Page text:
Spending and graduation rates aren’t correlated, writes Dan Walters in the Sacramento Bee. citing Manhattan Institute data.
New Jersey tops all states, according to a recent Census Bureau report of 2003-04 data, in per-pupil school spending at $12,981 and also, as mentioned earlier, is tops in high school graduation rates. But beyond that, the correlation completely collapses. New York, for example, is second in per-pupil spending at $12,930 but is 47th in graduation rate at 58 percent. Conversely, Utah, dead last in spending at $5,008, is 14th in graduation rate at 77 percent.
. . . Clearly, money alone is not the panacea that advocates in the educational community would have us believe. Other factors – ethnicity, peer pressure, families, culture, English proficiency, curriculum, instructional quality, etc. – evidently play powerful roles in determining whether students make it through high school and thus acquire the fundamental basis for successful adult lives.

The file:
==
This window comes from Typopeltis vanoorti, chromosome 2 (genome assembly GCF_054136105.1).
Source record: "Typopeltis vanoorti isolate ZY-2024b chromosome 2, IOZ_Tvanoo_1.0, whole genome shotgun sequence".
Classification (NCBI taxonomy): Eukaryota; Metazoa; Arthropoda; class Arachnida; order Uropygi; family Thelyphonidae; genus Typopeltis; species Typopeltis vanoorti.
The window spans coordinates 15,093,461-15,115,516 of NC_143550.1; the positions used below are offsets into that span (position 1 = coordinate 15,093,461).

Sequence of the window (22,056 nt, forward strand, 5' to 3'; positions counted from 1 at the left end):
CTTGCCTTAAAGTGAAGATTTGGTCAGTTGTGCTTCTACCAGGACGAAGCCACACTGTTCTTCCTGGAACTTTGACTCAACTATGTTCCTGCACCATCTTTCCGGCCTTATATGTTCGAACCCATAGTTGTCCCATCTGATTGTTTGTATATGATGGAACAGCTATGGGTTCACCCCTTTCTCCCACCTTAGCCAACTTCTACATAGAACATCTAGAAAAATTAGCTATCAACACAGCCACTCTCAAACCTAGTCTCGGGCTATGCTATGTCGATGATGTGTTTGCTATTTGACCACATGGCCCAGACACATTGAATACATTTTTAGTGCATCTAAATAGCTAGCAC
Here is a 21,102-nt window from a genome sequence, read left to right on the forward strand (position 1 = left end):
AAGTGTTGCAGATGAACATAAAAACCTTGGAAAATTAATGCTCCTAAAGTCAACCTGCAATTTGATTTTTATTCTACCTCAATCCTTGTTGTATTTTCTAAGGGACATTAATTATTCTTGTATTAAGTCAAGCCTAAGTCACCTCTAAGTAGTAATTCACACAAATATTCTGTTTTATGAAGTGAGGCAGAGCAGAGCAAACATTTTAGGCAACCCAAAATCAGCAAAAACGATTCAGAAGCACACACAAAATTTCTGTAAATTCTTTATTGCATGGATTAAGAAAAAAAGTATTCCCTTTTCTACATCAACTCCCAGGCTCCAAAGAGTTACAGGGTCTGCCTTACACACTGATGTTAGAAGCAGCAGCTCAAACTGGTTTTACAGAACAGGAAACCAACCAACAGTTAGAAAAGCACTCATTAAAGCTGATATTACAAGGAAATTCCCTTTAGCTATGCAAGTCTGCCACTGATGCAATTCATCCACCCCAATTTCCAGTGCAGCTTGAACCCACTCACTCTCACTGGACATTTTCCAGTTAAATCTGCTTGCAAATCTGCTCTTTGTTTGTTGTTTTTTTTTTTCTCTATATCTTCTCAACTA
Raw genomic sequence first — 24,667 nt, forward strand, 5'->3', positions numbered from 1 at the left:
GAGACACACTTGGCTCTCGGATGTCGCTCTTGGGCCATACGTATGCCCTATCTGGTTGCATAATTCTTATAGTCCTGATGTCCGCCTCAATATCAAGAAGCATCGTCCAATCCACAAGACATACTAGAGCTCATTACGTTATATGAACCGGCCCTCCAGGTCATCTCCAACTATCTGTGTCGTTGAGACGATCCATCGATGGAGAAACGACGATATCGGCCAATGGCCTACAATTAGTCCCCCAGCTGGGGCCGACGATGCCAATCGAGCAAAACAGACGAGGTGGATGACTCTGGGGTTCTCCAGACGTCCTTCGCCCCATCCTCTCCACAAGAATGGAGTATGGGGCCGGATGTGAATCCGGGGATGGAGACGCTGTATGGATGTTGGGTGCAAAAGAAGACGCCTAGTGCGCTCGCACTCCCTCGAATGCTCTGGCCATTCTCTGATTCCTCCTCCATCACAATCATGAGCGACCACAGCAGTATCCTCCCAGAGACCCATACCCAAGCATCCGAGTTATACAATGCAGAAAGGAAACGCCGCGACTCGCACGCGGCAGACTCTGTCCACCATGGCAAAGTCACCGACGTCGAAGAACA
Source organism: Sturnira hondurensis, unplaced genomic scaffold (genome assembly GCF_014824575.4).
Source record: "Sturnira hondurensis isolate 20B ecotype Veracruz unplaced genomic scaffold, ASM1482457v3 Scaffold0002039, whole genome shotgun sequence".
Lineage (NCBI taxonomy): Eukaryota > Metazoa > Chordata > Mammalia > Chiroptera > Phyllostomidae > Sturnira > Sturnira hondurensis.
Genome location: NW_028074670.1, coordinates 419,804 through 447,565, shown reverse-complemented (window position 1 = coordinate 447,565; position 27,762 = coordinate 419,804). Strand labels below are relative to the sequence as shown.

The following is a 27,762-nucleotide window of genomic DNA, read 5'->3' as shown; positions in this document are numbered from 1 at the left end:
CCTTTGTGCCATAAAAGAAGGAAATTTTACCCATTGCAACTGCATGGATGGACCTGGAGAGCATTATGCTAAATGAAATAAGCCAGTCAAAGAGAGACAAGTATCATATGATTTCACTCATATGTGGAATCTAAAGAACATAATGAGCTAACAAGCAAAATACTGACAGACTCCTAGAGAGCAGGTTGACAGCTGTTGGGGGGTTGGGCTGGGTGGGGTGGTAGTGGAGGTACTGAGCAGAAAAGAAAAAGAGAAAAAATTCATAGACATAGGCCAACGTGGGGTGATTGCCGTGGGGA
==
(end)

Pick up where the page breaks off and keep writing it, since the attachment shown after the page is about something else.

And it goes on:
California districts with above-average graduation rates have above-average numbers of white and Asian-American students, Walters notes. San Francisco does much better than Los Angeles, which has a higher percentage of Hispanic and black students.
An education researcher once told me he’d tried to calculate how much spending would be needed to equalize the differences between the children of poor, uneducated single mothers and kids from educated, middle-class, two-parent families. He thought it could be done for absurd sums — basically a private tutor for every disadvantaged child.